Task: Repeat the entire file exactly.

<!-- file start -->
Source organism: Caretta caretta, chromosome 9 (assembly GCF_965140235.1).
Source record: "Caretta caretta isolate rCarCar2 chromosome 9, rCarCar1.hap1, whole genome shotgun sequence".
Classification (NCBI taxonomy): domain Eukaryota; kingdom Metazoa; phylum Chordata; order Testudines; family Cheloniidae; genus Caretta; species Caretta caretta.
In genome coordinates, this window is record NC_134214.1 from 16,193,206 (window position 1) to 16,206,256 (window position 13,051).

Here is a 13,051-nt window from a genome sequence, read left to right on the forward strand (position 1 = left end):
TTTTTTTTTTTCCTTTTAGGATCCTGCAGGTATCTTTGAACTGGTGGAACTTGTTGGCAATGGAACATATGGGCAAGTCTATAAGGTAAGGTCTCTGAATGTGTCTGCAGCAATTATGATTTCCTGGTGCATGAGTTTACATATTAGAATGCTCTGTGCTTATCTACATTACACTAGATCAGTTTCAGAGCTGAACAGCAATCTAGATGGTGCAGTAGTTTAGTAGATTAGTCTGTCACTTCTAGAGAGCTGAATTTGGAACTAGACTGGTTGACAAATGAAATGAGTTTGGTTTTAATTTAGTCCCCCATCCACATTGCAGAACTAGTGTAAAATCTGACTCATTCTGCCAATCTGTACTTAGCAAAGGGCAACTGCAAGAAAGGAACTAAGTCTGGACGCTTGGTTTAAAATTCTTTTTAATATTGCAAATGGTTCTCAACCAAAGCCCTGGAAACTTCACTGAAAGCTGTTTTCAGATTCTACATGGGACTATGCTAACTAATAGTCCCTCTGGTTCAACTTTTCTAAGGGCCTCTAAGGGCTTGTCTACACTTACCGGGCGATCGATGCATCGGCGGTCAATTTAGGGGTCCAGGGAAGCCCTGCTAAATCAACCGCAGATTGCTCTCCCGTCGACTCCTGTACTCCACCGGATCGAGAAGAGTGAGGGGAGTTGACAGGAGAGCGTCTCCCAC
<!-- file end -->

Source organism: Caretta caretta, chromosome 9 (assembly GCF_965140235.1).
Source record: "Caretta caretta isolate rCarCar2 chromosome 9, rCarCar1.hap1, whole genome shotgun sequence".
Classification (NCBI taxonomy): domain Eukaryota; kingdom Metazoa; phylum Chordata; order Testudines; family Cheloniidae; genus Caretta; species Caretta caretta.
In genome coordinates, this window is record NC_134214.1 from 16,193,206 (window position 1) to 16,206,256 (window position 13,051).

Here is a 13,051-nt window from a genome sequence, read left to right on the forward strand (position 1 = left end):
TTTTTTTTTTTCCTTTTAGGATCCTGCAGGTATCTTTGAACTGGTGGAACTTGTTGGCAATGGAACATATGGGCAAGTCTATAAGGTAAGGTCTCTGAATGTGTCTGCAGCAATTATGATTTCCTGGTGCATGAGTTTACATATTAGAATGCTCTGTGCTTATCTACATTACACTAGATCAGTTTCAGAGCTGAACAGCAATCTAGATGGTGCAGTAGTTTAGTAGATTAGTCTGTCACTTCTAGAGAGCTGAATTTGGAACTAGACTGGTTGACAAATGAAATGAGTTTGGTTTTAATTTAGTCCCCCATCCACATTGCAGAACTAGTGTAAAATCTGACTCATTCTGCCAATCTGTACTTAGCAAAGGGCAACTGCAAGAAAGGAACTAAGTCTGGACGCTTGGTTTAAAATTCTTTTTAATATTGCAAATGGTTCTCAACCAAAGCCCTGGAAACTTCACTGAAAGCTGTTTTCAGATTCTACATGGGACTATGCTAACTAATAGTCCCTCTGGTTCAACTTTTCTAAGGGCCTCTAAGGGCTTGTCTACACTTACCGGGCGATCGATGCATCGGCGGTCAATTTAGGGGTCCAGGGAAGCCCTGCTAAATCAACCGCAGATTGCTCTCCCGTCGACTCCTGTACTCCACCGGATCGAGAAGAGTGAGGGGAGTTGACAGGAGAGCGTCTCCCAC